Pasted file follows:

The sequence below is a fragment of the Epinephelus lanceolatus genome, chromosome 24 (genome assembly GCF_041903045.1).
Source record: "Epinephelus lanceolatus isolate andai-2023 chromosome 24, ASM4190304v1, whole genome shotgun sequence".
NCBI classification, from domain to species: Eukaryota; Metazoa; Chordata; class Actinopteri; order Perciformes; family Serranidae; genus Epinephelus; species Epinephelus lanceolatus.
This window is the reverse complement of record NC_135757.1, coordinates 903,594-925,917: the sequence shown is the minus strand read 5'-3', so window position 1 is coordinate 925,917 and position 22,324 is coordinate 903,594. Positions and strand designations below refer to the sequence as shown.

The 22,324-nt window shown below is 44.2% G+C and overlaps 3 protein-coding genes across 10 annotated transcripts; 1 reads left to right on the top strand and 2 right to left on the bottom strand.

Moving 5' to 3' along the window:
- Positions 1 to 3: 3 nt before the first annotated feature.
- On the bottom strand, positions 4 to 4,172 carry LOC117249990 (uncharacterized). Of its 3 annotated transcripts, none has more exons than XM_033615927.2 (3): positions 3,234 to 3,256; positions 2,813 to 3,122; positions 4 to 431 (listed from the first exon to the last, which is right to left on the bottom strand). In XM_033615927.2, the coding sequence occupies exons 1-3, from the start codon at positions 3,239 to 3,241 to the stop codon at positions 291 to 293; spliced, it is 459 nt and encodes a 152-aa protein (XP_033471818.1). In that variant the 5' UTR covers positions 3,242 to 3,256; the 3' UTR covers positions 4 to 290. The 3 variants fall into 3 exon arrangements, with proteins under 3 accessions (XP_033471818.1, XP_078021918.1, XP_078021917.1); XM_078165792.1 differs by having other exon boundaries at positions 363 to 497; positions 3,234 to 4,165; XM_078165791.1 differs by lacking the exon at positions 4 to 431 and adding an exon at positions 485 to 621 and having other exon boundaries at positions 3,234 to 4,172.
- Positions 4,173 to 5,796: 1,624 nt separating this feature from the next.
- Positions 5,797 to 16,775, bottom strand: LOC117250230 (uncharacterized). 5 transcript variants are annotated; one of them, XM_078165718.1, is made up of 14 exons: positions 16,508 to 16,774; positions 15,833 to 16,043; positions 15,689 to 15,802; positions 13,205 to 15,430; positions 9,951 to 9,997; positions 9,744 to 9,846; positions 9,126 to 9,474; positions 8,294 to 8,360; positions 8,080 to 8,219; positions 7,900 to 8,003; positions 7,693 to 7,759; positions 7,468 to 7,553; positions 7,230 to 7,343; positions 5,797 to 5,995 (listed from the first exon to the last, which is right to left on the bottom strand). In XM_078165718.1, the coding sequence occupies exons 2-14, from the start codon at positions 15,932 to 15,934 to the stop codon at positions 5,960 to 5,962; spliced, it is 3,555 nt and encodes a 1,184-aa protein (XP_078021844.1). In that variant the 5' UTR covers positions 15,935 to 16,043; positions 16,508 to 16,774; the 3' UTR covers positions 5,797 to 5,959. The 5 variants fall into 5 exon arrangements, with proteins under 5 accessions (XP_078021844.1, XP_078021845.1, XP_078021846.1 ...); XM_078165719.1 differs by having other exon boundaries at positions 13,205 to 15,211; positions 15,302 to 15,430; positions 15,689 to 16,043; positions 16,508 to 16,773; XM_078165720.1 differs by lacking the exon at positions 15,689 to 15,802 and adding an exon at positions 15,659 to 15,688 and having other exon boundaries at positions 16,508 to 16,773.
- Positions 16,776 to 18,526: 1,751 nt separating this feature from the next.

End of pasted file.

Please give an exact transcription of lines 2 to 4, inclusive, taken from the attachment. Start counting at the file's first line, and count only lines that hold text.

Source record: "Epinephelus lanceolatus isolate andai-2023 chromosome 24, ASM4190304v1, whole genome shotgun sequence".
NCBI classification, from domain to species: Eukaryota; Metazoa; Chordata; class Actinopteri; order Perciformes; family Serranidae; genus Epinephelus; species Epinephelus lanceolatus.
This window is the reverse complement of record NC_135757.1, coordinates 903,594-925,917: the sequence shown is the minus strand read 5'-3', so window position 1 is coordinate 925,917 and position 22,324 is coordinate 903,594. Positions and strand designations below refer to the sequence as shown.